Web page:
Arts & Entertainment, Writing

Turning Observations Into Stories

David Sedaris

Lesson time 16:54 min

Using examples from his own writing, David shows you how to take ideas from your diary and start expanding them into an essay.

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Topics include: Mine Your Diary


[MUSIC PLAYING] - I used to write in the evening. And then I quit drinking. And when I quit drinking and I sat down in the evening, I thought, I don't know if I can do this, because there should be booze on my table. So I thought, well, I'll change the time of day that I write, because I'm not used to having booze on my table at 10 o'clock in the morning. So I started writing in the morning. And then eventually I was able to write in the morning and at night as well. So I usually get up, and I go straight to my desk. And I start by writing in my diary. And then I turn to whichever essay I've been working on. I work from 10:00 till 1:30. And then I go out and I pick garbage up off the roads until 8 o'clock at night. And then I sit down at my desk for another hour and work some more. And I have dinner. Sometimes I go back to work after dinner, but usually not. I know for myself, it's very important to write every single day. I meet a lot of young writers who say-- and I say, do you write every day? And they say, no, but just-- you know, I write when it strikes me. I don't know. I suppose that might work for some people. I'm not really the one to say, but it would never have worked for me, you know? If you're-- so much happens by sitting at your desk when you don't have an idea. So many things can happen, but they're not going to happen unless you're at your desk. So you need to sit there, and not have the internet, and see what happens. You just have to do the work. And that means not going to the party. And it means people are really going to think you're a drag. I mean a lot of people-- I can't tell you how many people have lectured me over the years and said, well, you can come out to dinner just this once. Or why can't you come to the party? You're being horribly selfish by not doing this. And everybody else is going to be there. I've met so many people who say, well, I really want to write, but I work all day. So did I. You work all day, and then you come home and you write. If it means that much to you, you're going to find the time to do it. That's not-- that's never an excuse, to say that you don't have the time. And there are a lot of people out there who are happy to give 10%. But I don't know any of them who-- I don't know their names, because they don't have books. [MUSIC PLAYING] So I thought I would read a few little diary entries here. Some of them I went on to turn into stories and essays. And others, I just have them in a file so that-- I feel like they all get a good response, and they're all strong openers. The thing is they're incidents. They're vignettes. They're not essays, right? So November 13, 2015. Spokane, Washington. I was in a murderous temper yesterday. Part of it was lack of sleep, part was general tour fatigue, and part was left over from the night before, when the producers in Olympia stuck me in a sweltering black box from my book signing. Adam was supposed to col...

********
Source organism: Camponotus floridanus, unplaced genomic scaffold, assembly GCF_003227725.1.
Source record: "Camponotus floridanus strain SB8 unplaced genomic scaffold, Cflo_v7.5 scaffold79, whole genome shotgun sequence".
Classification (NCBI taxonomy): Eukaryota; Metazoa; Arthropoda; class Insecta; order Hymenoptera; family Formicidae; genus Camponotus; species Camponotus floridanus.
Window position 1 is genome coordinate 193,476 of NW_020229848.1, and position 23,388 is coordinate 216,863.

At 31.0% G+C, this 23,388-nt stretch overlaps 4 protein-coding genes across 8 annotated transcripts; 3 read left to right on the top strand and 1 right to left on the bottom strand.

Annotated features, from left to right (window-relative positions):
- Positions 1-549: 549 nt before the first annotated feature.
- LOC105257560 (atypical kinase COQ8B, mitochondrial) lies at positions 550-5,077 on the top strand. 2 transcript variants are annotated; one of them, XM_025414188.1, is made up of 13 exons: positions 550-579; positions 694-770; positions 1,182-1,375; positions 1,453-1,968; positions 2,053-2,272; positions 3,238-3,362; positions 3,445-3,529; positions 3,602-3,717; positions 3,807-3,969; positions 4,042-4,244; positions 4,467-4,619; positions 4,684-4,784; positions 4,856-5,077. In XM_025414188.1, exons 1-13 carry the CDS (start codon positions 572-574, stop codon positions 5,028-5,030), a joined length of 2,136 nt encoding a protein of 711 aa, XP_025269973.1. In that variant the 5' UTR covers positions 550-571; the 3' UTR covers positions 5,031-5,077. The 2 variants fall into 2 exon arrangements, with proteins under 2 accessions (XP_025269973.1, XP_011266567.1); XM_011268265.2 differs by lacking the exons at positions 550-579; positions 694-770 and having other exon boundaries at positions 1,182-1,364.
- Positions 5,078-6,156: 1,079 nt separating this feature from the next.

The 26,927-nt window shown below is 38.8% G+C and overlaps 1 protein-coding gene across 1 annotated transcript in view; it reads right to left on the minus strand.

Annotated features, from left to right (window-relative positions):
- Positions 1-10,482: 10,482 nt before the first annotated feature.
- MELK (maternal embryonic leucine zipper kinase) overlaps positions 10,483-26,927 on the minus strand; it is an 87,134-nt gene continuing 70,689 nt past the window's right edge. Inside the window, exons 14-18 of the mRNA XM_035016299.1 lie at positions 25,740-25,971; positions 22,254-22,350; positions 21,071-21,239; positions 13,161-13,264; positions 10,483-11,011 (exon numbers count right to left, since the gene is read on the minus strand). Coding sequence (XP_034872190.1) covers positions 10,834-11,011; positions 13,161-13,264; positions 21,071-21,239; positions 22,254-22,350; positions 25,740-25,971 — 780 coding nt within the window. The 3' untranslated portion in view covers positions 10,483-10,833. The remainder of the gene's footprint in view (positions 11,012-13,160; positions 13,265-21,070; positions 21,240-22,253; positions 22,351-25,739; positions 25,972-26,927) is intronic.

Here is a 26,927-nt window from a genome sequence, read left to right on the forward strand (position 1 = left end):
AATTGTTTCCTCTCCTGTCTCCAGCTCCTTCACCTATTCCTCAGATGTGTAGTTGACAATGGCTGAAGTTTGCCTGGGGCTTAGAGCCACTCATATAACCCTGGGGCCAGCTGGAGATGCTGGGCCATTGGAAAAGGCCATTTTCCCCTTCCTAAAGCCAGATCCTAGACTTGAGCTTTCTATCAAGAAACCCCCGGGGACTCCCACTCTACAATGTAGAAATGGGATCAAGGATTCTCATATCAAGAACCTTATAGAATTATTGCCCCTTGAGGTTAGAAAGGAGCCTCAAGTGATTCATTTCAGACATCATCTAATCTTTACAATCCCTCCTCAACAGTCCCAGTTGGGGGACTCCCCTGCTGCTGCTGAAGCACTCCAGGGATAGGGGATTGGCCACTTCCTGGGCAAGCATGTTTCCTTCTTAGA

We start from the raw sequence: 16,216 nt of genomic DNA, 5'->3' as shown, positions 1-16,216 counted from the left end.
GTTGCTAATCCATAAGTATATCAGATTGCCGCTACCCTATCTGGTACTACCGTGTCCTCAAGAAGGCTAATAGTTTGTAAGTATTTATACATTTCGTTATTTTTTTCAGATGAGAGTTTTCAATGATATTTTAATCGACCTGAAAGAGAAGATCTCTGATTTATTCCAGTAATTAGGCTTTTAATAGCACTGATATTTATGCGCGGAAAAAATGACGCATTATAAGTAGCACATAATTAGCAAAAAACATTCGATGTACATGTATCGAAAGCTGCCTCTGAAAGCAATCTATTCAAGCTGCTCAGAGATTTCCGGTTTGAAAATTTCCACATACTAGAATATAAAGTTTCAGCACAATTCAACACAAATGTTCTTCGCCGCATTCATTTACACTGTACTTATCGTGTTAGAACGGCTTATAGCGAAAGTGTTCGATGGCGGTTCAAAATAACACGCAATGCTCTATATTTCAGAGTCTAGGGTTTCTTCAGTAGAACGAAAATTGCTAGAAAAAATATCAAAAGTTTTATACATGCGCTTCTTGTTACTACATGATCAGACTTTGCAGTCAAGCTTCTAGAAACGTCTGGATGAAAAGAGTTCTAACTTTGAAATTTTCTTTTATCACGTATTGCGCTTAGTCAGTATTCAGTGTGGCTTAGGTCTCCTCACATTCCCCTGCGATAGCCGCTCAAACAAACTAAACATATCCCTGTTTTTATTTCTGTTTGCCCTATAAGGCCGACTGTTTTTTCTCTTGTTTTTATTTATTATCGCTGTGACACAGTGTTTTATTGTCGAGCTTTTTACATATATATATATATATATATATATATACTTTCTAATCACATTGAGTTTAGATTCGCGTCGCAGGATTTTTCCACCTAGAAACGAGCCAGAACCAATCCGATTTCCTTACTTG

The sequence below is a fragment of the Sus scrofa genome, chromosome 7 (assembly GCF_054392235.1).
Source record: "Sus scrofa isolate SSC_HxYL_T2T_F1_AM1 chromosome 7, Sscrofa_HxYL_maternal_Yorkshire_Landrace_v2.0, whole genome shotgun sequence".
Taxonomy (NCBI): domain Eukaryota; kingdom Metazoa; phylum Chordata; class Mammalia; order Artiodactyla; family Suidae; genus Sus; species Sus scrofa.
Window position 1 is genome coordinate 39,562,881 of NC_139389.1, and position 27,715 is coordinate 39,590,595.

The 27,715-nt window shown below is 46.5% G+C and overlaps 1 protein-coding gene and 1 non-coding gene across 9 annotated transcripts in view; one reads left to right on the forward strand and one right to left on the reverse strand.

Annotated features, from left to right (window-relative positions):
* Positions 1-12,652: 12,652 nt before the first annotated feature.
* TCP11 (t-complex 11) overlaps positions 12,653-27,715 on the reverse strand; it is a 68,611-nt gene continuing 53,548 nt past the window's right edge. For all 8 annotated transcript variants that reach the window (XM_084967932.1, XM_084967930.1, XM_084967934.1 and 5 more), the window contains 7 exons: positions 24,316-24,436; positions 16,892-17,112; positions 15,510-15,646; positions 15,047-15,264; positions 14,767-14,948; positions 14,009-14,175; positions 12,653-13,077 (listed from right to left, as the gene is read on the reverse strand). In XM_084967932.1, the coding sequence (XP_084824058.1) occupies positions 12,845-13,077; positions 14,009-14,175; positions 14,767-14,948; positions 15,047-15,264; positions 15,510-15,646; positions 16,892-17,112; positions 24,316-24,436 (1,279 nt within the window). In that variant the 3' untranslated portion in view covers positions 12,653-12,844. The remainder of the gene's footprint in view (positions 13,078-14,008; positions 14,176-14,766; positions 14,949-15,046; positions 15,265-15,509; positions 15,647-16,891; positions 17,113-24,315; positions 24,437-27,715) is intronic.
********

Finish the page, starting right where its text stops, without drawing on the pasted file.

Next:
About the Instructor

With essays in The New Yorker, bestselling books like Calypso, tours, and readings on NPR, David Sedaris is one of the most recognizable essayists alive. Now he teaches you the art of personal storytelling. Learn how David crafts attention-grabbing openings, satisfying endings, and meaning from the mundane—and how he uses humor to connect with others and process the difficult and sometimes dark aspects of everyday life.

Featured Masterclass Instructor

David Sedaris

NYT–bestselling author David Sedaris teaches you how to turn everyday moments into seriously funny stories that connect with audiences.

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